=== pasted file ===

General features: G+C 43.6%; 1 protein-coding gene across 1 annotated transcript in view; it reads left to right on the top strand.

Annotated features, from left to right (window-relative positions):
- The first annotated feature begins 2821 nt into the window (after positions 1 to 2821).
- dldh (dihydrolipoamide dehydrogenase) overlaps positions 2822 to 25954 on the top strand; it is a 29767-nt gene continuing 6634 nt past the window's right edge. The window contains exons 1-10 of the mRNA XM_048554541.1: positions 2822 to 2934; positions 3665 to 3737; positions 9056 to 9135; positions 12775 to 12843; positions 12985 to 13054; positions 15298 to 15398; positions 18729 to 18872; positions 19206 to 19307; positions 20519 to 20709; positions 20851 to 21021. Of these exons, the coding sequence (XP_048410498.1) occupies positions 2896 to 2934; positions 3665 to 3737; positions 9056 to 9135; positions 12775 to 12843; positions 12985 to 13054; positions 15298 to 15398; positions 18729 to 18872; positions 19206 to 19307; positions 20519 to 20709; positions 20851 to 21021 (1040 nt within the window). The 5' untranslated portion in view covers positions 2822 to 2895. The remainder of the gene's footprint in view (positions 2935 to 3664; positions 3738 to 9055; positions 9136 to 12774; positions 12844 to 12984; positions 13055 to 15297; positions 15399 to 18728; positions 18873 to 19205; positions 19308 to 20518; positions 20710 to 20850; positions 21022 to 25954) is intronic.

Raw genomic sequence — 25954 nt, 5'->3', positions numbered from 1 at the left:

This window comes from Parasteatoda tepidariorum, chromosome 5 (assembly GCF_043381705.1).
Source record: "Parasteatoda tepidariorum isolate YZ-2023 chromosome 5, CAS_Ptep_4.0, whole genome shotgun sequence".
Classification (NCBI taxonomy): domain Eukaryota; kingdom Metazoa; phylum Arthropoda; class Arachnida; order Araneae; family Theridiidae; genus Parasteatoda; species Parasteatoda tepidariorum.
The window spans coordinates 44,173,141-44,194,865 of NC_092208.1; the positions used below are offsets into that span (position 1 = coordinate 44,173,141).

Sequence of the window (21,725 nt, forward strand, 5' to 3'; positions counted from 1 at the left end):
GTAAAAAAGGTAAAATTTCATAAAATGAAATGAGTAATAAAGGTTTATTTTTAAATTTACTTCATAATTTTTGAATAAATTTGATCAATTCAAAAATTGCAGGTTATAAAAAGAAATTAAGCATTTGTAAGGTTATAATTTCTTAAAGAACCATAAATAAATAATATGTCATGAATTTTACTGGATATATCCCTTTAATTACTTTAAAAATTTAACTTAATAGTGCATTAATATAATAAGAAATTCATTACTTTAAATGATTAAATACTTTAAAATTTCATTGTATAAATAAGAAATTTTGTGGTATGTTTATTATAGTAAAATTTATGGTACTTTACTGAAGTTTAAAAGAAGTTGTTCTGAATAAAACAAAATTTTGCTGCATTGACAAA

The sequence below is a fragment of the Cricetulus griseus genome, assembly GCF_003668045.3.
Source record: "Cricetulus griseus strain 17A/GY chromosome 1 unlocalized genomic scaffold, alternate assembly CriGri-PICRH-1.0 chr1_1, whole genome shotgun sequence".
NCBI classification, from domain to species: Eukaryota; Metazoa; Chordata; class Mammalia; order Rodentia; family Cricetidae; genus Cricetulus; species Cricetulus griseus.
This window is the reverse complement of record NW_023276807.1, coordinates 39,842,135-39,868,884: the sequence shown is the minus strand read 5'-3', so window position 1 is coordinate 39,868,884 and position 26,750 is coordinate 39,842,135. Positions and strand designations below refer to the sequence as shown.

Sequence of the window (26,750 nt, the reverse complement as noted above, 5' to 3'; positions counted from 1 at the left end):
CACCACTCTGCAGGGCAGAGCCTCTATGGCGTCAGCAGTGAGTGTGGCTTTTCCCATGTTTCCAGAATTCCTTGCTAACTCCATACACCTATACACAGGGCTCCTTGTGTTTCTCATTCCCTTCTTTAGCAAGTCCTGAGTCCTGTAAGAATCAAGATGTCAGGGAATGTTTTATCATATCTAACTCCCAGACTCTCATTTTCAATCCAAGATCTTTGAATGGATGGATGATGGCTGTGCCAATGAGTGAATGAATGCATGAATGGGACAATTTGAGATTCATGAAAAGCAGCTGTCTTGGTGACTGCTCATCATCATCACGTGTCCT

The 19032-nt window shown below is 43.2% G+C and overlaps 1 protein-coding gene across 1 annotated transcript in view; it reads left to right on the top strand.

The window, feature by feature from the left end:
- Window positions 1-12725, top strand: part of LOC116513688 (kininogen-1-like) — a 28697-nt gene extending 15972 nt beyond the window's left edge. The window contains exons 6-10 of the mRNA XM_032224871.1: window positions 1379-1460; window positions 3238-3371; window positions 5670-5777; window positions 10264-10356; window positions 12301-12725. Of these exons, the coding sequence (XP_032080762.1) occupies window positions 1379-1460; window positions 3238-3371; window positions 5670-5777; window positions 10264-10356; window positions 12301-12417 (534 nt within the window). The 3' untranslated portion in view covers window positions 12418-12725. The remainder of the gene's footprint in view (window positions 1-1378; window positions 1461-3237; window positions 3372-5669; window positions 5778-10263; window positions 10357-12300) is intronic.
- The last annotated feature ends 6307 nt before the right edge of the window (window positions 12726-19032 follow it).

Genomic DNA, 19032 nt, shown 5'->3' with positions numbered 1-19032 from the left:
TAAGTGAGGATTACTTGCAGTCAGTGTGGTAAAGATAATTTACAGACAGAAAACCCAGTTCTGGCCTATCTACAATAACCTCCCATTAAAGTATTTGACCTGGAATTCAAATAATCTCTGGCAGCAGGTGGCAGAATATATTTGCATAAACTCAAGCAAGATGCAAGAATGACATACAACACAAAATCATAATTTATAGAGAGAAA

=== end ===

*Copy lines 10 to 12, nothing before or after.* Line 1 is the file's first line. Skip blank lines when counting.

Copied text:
Sequence of the window (21,725 nt, forward strand, 5' to 3'; positions counted from 1 at the left end):
GTAAAAAAGGTAAAATTTCATAAAATGAAATGAGTAATAAAGGTTTATTTTTAAATTTACTTCATAATTTTTGAATAAATTTGATCAATTCAAAAATTGCAGGTTATAAAAAGAAATTAAGCATTTGTAAGGTTATAATTTCTTAAAGAACCATAAATAAATAATATGTCATGAATTTTACTGGATATATCCCTTTAATTACTTTAAAAATTTAACTTAATAGTGCATTAATATAATAAGAAATTCATTACTTTAAATGATTAAATACTTTAAAATTTCATTGTATAAATAAGAAATTTTGTGGTATGTTTATTATAGTAAAATTTATGGTACTTTACTGAAGTTTAAAAGAAGTTGTTCTGAATAAAACAAAATTTTGCTGCATTGACAAA

The sequence below is a fragment of the Cricetulus griseus genome, assembly GCF_003668045.3.